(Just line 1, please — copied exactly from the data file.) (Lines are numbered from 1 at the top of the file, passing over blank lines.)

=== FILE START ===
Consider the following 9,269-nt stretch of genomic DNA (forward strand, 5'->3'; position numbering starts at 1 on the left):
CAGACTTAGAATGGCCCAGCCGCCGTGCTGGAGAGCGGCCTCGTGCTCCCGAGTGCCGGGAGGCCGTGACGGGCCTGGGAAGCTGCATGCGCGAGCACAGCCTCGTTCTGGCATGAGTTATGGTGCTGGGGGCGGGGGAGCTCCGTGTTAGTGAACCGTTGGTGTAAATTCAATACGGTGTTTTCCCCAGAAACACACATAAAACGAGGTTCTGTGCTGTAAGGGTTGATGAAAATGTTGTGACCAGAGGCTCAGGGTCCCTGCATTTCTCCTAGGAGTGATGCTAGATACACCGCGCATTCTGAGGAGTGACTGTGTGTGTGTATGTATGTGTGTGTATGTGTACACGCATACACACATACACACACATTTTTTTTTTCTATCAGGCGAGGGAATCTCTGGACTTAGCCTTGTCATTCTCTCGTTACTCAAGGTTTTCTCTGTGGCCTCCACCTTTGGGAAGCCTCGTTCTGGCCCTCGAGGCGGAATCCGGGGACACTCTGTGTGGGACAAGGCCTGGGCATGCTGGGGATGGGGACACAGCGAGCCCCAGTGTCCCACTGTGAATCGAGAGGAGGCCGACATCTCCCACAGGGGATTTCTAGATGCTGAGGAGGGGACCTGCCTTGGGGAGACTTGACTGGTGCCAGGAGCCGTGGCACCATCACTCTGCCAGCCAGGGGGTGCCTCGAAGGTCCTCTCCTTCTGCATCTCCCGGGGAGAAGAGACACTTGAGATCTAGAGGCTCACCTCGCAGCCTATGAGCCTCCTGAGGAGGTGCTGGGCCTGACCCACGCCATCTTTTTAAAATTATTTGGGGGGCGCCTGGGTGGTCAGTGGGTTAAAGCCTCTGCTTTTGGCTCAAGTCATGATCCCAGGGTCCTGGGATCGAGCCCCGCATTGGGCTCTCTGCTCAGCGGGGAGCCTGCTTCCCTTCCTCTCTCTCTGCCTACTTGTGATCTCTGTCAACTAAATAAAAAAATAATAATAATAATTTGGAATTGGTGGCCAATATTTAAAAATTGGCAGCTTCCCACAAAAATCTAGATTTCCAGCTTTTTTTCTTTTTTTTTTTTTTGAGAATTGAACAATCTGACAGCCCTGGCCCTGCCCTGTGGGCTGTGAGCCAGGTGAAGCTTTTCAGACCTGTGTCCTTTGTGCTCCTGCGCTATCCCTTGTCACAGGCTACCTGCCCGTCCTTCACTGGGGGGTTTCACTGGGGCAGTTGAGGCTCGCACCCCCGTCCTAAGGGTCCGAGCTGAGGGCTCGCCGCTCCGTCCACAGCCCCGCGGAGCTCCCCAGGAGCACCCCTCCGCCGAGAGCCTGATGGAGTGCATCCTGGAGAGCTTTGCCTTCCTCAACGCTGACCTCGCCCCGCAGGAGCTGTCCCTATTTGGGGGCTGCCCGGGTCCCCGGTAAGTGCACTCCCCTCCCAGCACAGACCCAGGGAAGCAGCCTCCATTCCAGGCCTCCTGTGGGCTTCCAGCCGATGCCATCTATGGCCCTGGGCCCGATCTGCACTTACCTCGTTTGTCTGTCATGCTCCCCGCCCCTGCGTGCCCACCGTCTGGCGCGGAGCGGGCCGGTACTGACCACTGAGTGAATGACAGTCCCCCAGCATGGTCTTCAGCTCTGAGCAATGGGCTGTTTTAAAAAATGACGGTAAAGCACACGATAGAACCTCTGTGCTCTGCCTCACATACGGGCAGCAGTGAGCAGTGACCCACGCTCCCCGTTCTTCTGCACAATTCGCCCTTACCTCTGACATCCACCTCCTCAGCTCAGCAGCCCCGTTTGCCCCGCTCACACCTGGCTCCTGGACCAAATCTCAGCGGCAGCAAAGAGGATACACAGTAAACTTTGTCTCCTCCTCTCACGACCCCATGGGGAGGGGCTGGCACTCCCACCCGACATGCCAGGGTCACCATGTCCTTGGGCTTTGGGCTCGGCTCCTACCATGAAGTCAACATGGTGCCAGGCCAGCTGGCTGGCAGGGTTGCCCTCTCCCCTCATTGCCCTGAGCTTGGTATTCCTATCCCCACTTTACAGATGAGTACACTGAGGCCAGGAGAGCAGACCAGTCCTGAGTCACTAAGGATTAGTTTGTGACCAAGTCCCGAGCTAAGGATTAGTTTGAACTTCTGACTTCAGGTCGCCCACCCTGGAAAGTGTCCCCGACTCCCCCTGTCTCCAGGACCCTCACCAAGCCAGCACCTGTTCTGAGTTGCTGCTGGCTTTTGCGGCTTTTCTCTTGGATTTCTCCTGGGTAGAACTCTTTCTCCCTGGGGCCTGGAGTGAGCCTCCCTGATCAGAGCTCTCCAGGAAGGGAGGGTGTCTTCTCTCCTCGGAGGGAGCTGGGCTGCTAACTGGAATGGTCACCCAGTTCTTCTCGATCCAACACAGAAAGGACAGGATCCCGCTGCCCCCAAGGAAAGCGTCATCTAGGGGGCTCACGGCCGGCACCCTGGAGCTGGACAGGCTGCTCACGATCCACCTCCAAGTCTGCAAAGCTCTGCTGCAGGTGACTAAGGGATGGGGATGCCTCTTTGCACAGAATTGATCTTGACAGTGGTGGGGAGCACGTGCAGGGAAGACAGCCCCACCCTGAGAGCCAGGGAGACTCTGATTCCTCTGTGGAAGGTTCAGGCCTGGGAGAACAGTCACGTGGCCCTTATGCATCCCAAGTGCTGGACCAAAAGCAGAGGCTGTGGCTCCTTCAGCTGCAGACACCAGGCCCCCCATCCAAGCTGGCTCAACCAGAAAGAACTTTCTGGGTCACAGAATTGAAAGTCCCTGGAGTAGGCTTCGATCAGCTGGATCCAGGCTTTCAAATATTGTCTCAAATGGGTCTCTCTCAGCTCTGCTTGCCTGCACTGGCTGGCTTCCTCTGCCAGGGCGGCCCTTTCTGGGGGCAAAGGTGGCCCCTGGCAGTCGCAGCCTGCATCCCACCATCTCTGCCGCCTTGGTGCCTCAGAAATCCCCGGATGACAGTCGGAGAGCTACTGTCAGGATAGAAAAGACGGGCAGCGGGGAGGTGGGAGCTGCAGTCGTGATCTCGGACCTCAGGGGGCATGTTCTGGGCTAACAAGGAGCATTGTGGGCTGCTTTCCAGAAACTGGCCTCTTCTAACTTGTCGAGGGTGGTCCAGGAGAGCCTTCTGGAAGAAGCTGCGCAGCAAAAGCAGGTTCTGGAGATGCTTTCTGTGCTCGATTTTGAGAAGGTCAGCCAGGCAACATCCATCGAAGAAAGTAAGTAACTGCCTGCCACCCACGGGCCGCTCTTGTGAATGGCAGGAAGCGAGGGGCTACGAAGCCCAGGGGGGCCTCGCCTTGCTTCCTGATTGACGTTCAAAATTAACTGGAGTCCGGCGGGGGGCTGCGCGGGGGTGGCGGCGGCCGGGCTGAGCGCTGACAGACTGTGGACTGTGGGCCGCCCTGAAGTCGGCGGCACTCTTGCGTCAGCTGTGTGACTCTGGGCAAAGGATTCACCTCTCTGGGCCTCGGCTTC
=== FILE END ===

Consider the following 9,269-nt stretch of genomic DNA (forward strand, 5'->3'; position numbering starts at 1 on the left):